It was what was said after the game that even now sticks in Hunt’s mind. Fagan quietly told him that he was not attempting to make a show of him but advised him what he needed to do if Hunt wanted to make it as a professional footballer. Hunt recalls “I decided to get even much fitter, work harder, and at least if I didn’t make it at least I had given it everything. I always remember that part of it because Joe was solely responsible.” The advice worked with Hunt not just breaking into the first team but became an Anfield goal scoring legend.
One of the most difficult tasks of being a reserve team manager is how to deal with the senior professionals who had been dropped from the first team. After the defeat against Watford in a third round away tie, Shankly had realised that the team needed rebuilding and that he had perhaps allowed players to stay way past their prime.
Ian St. John was one of the senior pro’s to be part of the cull and Fagan was aware that he had to ensure that not only would St. John do his best on the pitch, but not cause disruption like many a disgruntled former first teamer do in football.
Man management though was part of Fagan’s strengths as he ensured that he would ask St. John’s opinion in front of his teammates as well as making him Captain. Through Fagan’s tactful diplomacy he made what was a rough part of St. John’s career a bit more smoother as well as ensuring that he also performed on the pitch even if it was only for the second string.
Again with up and coming youngsters who were impatient at wanting to get in the first team like Ray Clemence or newcomers like Brian Hall, Tommy Smith, Ian Callaghan, Joe Fagan would show the patience and tutoring required that would help these player’s eventually make the step up to the first team. Brian Hall said about his time under Fagan “His thinking was always football-orientated, but above that he was a real people’s person.”
As a result the reserves for example only lost fourteen of their one hundred and twenty-six Central league fixtures. This of course resulted in three consecutive Central league championships from 1969-1971.
That was not to say that Fagan wasn’t averse to laying down the law verbally. Souness recalls that Joe’s way would be “a quiet word or even a single look would say it all. He could be hard and I remember on a number of occasions that he would say something really harsh to one of the lads, but he’d do it ever so quietly and that was his way of emphasising the point.”
Fagan knew when it was appropriate to put an arm around a player, to offer practical advice, and when to give a bollocking. Mark Lawrenson recalls that a telling off from Joe Fagan felt like the end of the world.
The most famous example of this was Liverpool’s poor start to the 1981-82 season. After a poor defeat against Manchester City at home and with the reds slumping to twelfth nine points adrift of the leaders Swansea City it was the final straw for Paisley and his coaching staff. On the following Monday with the players getting ready for training Fagan let rip at every single player as he made it very clear that their performances were not only unacceptable but that it was time for them to start pulling their weight.
Lawrenson states that it had the required affect. “It had a far bigger effect than anyone else at the club doing it – even Bob Paisley or Kenny Dalglish afterwards.”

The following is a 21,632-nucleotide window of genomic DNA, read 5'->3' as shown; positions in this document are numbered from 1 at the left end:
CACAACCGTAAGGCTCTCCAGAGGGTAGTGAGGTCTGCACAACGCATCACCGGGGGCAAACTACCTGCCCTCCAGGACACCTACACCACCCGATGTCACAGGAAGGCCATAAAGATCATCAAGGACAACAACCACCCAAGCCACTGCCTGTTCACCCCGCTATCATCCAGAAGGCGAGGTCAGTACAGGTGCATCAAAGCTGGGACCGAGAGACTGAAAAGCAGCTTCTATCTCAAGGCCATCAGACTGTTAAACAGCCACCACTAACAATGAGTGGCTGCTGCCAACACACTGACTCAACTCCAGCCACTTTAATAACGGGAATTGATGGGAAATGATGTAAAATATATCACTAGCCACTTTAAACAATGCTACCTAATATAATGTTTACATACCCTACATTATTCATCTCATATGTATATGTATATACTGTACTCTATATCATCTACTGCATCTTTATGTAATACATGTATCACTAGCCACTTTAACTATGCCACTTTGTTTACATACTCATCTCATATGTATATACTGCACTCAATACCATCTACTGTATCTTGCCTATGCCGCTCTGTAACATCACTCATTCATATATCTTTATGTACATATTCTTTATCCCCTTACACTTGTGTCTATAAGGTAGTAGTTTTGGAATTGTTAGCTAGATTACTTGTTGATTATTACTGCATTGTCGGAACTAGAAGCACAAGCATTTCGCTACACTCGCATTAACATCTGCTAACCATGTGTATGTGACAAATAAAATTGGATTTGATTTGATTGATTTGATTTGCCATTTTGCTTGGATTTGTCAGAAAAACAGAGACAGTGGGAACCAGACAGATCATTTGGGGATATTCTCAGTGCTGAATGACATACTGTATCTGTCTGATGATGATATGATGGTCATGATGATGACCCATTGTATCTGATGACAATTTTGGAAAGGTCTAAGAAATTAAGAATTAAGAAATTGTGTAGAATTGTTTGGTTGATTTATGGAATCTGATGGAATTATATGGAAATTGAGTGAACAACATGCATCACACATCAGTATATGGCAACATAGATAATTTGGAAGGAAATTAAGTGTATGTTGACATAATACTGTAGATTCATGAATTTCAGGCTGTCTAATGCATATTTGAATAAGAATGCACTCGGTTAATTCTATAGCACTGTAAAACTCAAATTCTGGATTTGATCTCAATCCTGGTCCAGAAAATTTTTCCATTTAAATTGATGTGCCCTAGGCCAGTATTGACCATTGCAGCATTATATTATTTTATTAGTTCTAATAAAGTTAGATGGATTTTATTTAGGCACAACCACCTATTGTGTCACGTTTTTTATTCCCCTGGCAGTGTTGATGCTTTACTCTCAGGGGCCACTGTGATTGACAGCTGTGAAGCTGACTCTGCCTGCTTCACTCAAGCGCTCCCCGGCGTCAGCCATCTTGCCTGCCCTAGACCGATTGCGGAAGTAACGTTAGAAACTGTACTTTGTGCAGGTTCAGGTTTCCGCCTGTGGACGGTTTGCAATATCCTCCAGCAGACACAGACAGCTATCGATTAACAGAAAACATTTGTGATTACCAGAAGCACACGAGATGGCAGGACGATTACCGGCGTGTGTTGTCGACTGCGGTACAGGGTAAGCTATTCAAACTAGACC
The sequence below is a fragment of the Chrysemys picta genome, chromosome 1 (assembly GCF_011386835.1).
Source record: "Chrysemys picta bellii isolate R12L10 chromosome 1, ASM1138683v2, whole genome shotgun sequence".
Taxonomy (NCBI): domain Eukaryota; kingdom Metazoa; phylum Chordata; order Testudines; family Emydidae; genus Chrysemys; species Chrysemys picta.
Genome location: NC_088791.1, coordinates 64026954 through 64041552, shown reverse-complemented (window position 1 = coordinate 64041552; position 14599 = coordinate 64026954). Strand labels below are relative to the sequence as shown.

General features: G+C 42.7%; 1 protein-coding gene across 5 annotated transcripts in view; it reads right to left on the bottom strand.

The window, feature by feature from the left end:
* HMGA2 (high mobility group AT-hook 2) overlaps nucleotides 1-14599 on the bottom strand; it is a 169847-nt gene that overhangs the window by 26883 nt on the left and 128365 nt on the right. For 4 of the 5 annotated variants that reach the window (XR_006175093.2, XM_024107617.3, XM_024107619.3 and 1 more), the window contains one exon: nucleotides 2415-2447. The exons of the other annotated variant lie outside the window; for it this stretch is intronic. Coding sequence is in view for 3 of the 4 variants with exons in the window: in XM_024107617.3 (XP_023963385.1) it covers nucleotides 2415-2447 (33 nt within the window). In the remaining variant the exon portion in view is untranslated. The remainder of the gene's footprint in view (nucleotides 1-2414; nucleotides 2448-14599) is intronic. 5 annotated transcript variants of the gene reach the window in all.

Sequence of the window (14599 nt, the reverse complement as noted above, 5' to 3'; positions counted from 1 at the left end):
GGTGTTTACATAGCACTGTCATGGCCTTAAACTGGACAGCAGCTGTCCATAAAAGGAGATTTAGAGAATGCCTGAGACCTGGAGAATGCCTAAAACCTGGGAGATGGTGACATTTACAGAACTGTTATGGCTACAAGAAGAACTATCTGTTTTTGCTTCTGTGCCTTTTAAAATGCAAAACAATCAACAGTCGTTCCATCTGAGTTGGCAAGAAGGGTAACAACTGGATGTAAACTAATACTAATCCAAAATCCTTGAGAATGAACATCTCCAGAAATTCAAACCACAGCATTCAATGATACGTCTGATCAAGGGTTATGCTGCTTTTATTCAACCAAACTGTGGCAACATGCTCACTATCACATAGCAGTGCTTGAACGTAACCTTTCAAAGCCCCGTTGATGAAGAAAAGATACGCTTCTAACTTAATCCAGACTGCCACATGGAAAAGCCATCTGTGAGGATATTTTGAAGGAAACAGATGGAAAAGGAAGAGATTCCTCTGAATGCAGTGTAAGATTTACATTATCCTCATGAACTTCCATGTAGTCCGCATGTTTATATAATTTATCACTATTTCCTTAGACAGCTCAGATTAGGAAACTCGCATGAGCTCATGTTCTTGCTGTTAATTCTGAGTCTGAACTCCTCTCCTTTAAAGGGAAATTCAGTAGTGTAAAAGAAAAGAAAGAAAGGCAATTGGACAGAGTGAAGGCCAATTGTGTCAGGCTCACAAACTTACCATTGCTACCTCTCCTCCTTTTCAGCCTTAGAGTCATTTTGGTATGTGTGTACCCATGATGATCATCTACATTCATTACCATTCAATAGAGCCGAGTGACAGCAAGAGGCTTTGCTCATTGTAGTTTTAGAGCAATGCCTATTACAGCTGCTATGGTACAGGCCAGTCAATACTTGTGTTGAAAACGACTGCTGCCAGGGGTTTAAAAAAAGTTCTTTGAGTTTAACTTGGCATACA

The next game was a third round cup tie against Swansea with Liverpool winning emphatically 4-0. In the league Liverpool went on a run that included eleven consecutive league wins to claim the league title with the League Cup retained after beating Spurs 3-1 after extra time.
In many ways Shankly, Paisley, and Fagan were a holy trinity with their own individual skills and talents coming together that helped make Liverpool so successful. The fabled boot room is now talked about in mythical terms. It was as the name suggests where the boots were kept but became a base for the backroom staff and manager to have a chat and discussion over the football or issues affecting the club.
Joe Fagan indirectly was responsible for creating the boot room. As a favour to his friend Paul Orr who was then manager of the local amateur side Guinness Exports, Fagan would do a spot of coaching and arranged for injured Export players to be treated at Anfield. As a thank you Orr would regularly send supplies of Guinness and other ales for Joe.
The only problem was where to store the ale with Joe finding that the boot room was a handy place. With a ready supply of ale it became the go to place for the coaching staff to meet. Paisley commented “It’s just like popping down the local. We have a full and frank exchange of views in there in a leisurely atmosphere every Sunday morning.”
Shankly might have been quoted that “football was a simple game, based on the giving and receiving of passes,” a view that Paisley and Joe Fagan also shared but that underplayed the hard work and thought that went into their preparations.
For starters when Shankly took over at Liverpool he instantly changed the training philosophy that was geared towards physical endurance with the actual work with the football regarded as a second thought. In some quarters the lack of work with the ball made them believe that it made the players hungrier come Saturday.
The new regime wanted training to replicate a match which meant working with the football. ‘Pass it to the nearest red shirt,’ or ‘pass and move,’ became the mantra. Everything was all based towards improving the technique, control, and reacting quickly to what would happen during a match. Three, four, and five aside matches became established with players becoming more involved with the ball and in tighter situations.